ST. PAUL, MN -- 3M Corp. gets a charge out of lithium polymer batteries (LPB) and the company says it expects drivers of future electric vehicles will as well.
With a $27.4 million grant from the United States Advanced Battery Consortium (USABC) 3M will, along with its partners Hydro-Quebec (a major Canadian utility) and Argonne National Laboratories, will continue to develop LPBs. The announcement was made here during a technology showcase for media at the company's headquarters. The grant is an extension of an initial $32.9 million research prize awarded in 1993.
The LPB uses cells made from a flexible, multi-layered film laminate 100 microns (.004 in.) thick. Its five layers include a current-collecting metal foil, cathode, electrolyte, lithium foil anode and insulator. The solid-state design, 3M says, is tough and can be wound and formed into almost any shape. The film's sandwich construction is so thin that it would take eight replications to equal the thickness of a credit card.
The company estimates that an LBP for an average-size car will require several miles of the film. When the funded program is complete near the turn of the century, 3M anticipates the new battery will offer a range of between 150 and 300 miles for an electric vehicle, compared with the 60 to 100 miles offered by current lead-acid technology.
3M expects LPBs will ultimately be able to produce 200 watt-hrs./kg, nearly six times more than the 35 watt-hrs./kg delivered by today's batteries.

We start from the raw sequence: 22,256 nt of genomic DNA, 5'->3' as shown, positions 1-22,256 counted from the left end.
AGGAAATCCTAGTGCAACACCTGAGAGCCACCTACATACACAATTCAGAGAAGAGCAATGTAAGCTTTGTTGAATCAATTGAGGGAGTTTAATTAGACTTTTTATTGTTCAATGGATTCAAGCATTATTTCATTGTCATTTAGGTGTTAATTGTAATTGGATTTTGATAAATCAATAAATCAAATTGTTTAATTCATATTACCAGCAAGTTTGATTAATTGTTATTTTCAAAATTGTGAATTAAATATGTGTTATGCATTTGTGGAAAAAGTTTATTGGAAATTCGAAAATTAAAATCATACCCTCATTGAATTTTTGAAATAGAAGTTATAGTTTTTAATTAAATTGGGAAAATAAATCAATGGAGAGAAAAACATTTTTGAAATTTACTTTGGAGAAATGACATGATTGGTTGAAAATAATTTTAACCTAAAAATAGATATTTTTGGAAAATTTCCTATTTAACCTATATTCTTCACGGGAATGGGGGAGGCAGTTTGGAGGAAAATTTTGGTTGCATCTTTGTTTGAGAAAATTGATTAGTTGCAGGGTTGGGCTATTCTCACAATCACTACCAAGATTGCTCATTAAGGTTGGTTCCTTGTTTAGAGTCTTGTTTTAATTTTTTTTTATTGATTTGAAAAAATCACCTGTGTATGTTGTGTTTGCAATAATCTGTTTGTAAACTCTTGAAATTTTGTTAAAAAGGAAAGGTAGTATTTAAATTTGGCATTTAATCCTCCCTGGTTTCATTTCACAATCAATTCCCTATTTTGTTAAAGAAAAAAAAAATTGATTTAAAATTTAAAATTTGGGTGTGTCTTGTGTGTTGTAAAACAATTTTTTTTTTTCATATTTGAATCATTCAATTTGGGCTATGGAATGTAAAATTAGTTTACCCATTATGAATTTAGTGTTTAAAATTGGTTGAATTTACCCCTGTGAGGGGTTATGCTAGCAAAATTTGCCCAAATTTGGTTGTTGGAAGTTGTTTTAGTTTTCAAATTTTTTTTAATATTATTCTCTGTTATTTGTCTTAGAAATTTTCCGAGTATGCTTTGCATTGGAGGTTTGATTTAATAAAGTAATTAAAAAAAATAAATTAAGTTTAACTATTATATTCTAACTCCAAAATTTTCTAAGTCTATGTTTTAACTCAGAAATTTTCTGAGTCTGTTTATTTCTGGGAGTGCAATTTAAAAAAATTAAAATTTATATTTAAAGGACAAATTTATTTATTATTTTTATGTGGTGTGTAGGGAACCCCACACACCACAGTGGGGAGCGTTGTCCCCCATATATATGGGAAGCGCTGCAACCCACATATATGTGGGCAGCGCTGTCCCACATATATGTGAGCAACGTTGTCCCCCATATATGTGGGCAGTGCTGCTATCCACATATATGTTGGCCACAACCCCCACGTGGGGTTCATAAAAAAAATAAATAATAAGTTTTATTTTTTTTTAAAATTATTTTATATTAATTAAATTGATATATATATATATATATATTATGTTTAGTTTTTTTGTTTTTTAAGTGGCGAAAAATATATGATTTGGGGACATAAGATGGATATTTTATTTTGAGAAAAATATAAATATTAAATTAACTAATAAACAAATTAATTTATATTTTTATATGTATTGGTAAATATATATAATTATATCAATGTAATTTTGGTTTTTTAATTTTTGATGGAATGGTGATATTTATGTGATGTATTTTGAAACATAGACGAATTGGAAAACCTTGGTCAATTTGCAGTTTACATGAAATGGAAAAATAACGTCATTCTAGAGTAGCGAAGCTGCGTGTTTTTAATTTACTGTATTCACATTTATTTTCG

During the next phase of development, several cells will be connected to form a battery pack for an electric or electric-hybrid vehicle. The goal, says 3M, is to create a power source by the end of the decade that would give an EV performance that equals a conventional gasoline-powered car.
"This is probably the end of the road for batteries," says Doug Kuller, business development specialist for 3M's new products division, adding that the next lightest element that could be used to power a vehicle is hydrogen, and that would likely be used in a fuel cell rather than a battery.
He says the LPB, which does not require water, won't be as sensitive to colder temperatures as current EV batteries since they will need to be warmed to 140[degrees]F to 212[degrees]F (60[degrees]C to 100[degrees]C) anyway.
"The engineering task of increasing reliability and integrating still has to be done," says Mr. Kuller.
In addition to the battery news, 3M announced that the new General Motors Corp. minivan and Ford Motor Co.'s new F-150 pickup would be equipped with its Filtrete cabin air filters, and that Saturn Corp. has approved the use of its Thinsulate acoustical insulation in its sedan.
The Chevrolet Venture, Pontiac TranSport and Oldsmobile Silhouette models are the first U.S. minivans to offer cabin-filtration systems. The Filtrete 1000 filter used is designed to catch particles measuring 0.3 micron and larger, but odors from the outside of the vehicle still will be noticeable. To trap both particles and odors, GM could have used 3M's new 5000 filter, a pleated Filtrete filter combined with a solid "cake" carbon filter that neutralizes smelly stuff. Ford's restyled F-150 pickup also has cabin filtration using a 3M 1000 series particulate filter.
Saturn sedans will have 3M's Thinsulate acoustical insulation beneath the door panels. Saturn is the first to specify the material, first used as lightweight thermal insulation in the garment industry. It has been re-engineered to bolster its sound-absorbing characteristics.